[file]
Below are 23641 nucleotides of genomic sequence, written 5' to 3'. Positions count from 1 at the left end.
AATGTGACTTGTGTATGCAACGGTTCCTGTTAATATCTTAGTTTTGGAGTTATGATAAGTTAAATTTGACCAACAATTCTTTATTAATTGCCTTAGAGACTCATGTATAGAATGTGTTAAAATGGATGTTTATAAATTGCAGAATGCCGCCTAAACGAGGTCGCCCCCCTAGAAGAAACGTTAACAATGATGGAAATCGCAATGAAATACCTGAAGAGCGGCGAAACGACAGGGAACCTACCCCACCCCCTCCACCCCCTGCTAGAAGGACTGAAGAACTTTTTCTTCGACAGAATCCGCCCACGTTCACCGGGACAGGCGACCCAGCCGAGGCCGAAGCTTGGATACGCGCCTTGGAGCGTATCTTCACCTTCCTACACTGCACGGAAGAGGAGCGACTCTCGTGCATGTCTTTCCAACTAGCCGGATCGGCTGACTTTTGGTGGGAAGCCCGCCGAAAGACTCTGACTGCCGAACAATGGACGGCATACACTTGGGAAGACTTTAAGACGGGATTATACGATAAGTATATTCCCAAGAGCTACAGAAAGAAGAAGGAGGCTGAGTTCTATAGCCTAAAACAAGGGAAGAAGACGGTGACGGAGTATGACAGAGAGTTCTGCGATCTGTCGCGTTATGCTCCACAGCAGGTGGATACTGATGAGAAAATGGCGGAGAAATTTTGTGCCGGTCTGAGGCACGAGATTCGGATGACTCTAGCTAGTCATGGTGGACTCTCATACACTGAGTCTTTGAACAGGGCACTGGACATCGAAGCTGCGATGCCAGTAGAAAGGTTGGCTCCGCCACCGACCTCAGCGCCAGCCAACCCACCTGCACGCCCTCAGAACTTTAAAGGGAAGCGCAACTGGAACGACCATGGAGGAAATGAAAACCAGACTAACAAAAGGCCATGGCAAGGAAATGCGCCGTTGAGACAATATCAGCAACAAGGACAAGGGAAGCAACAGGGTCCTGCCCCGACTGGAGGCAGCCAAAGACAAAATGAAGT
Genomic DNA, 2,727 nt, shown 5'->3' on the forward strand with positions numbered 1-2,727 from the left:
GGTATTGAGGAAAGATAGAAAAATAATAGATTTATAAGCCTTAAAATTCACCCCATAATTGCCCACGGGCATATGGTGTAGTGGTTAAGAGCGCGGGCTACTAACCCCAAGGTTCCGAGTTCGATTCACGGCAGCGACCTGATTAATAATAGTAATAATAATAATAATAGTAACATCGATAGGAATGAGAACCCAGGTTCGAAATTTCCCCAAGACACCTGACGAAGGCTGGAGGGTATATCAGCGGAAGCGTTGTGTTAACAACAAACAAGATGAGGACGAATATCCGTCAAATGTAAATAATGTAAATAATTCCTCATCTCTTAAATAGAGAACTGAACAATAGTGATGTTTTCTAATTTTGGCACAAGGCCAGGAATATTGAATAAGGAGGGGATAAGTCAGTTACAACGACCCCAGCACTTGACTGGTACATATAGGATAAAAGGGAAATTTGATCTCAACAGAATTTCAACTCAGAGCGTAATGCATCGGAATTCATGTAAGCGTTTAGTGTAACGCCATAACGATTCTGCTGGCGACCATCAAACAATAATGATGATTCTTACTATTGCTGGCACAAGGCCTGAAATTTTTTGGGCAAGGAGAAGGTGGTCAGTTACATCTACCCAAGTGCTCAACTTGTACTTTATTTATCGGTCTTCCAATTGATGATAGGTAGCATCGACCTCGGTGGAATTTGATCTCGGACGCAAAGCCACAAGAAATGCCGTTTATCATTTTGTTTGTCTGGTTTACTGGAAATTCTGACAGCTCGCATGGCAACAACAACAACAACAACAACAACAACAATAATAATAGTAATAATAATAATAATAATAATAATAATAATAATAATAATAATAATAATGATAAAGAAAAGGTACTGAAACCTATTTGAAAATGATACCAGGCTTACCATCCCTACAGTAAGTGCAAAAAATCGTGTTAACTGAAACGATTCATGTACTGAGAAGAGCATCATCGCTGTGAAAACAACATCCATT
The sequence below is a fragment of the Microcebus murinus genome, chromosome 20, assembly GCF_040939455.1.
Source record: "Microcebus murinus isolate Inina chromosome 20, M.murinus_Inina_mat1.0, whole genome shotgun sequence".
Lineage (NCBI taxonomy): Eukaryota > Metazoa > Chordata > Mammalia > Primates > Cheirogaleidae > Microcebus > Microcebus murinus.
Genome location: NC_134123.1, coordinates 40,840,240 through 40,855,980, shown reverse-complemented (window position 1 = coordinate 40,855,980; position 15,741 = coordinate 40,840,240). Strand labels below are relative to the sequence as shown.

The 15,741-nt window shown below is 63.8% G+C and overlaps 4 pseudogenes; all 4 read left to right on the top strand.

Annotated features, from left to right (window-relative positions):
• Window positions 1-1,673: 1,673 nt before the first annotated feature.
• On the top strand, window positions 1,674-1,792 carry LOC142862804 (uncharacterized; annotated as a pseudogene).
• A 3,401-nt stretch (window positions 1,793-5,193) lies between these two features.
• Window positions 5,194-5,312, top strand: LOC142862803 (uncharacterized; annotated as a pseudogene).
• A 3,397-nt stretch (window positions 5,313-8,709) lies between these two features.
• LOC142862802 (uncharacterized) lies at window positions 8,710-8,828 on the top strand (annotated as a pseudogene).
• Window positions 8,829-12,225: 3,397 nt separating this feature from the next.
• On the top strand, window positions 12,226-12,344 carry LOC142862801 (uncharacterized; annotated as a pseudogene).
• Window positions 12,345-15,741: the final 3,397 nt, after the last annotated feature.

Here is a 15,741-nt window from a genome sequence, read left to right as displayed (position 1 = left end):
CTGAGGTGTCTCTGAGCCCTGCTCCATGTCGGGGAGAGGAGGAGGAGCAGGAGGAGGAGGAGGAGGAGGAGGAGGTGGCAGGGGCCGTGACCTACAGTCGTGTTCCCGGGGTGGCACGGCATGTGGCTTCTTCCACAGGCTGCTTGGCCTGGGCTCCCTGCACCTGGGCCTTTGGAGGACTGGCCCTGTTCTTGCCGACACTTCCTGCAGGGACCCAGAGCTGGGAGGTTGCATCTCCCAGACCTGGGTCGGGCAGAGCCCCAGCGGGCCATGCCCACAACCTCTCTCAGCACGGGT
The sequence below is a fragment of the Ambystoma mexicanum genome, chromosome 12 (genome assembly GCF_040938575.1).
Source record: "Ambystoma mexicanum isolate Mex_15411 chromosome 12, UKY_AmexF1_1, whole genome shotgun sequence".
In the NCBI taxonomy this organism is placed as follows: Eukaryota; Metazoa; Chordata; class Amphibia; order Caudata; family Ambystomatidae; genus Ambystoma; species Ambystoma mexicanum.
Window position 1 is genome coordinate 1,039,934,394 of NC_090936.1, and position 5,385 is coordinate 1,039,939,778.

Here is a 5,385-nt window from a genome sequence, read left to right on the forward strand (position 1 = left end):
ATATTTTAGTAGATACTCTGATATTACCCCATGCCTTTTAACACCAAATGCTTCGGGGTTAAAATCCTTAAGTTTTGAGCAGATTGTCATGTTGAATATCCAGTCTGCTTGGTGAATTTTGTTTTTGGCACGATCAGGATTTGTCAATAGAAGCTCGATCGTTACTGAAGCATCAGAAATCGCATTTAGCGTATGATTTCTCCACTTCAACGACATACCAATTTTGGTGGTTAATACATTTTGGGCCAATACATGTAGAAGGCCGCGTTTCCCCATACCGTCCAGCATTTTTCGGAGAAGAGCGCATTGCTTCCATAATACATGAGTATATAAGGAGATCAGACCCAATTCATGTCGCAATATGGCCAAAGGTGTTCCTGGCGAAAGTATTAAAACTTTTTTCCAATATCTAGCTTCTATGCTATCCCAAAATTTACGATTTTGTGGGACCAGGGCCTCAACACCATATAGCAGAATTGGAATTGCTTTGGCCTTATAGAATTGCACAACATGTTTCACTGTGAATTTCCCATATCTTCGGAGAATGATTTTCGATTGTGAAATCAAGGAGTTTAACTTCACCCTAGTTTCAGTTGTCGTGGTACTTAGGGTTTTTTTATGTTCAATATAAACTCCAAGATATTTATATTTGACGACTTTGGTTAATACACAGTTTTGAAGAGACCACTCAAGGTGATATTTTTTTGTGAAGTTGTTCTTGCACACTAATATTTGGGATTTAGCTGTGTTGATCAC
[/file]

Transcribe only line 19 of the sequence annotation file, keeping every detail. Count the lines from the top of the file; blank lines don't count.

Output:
• Window positions 12,345-15,741: the final 3,397 nt, after the last annotated feature.